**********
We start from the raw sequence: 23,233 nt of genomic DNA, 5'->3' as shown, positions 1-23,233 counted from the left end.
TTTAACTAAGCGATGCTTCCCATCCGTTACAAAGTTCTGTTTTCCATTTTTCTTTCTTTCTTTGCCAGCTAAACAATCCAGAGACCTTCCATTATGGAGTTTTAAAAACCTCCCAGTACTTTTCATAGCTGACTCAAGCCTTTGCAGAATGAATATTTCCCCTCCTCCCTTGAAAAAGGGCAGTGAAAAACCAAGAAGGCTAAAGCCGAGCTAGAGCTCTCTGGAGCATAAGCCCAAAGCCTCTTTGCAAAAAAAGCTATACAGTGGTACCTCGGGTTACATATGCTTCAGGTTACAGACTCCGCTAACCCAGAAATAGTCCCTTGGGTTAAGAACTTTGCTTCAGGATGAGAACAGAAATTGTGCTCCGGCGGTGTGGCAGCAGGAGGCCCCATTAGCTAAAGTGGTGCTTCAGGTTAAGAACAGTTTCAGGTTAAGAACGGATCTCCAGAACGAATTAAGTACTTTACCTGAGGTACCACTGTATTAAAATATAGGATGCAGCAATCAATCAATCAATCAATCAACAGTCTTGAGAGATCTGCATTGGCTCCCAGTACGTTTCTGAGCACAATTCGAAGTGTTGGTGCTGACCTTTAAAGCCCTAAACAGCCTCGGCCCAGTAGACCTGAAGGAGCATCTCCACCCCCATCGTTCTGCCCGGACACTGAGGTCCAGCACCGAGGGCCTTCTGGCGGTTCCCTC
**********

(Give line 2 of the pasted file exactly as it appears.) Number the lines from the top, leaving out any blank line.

TTTAACTAAGCGATGCTTCCCATCCGTTACAAAGTTCTGTTTTCCATTTTTCTTTCTTTCTTTGCCAGCTAAACAATCCAGAGACCTTCCATTATGGAGTTTTAAAAACCTCCCAGTACTTTTCATAGCTGACTCAAGCCTTTGCAGAATGAATATTTCCCCTCCTCCCTTGAAAAAGGGCAGTGAAAAACCAAGAAGGCTAAAGCCGAGCTAGAGCTCTCTGGAGCATAAGCCCAAAGCCTCTTTGCAAAAAAAGCTATACAGTGGTACCTCGGGTTACATATGCTTCAGGTTACAGACTCCGCTAACCCAGAAATAGTCCCTTGGGTTAAGAACTTTGCTTCAGGATGAGAACAGAAATTGTGCTCCGGCGGTGTGGCAGCAGGAGGCCCCATTAGCTAAAGTGGTGCTTCAGGTTAAGAACAGTTTCAGGTTAAGAACGGATCTCCAGAACGAATTAAGTACTTTACCTGAGGTACCACTGTATTAAAATATAGGATGCAGCAATCAATCAATCAATCAATCAACAGTCTTGAGAGATCTGCATTGGCTCCCAGTACGTTTCTGAGCACAATTCGAAGTGTTGGTGCTGACCTTTAAAGCCCTAAACAGCCTCGGCCCAGTAGACCTGAAGGAGCATCTCCACCCCCATCGTTCTGCCCGGACACTGAGGTCCAGCACCGAGGGCCTTCTGGCGGTTCCCTC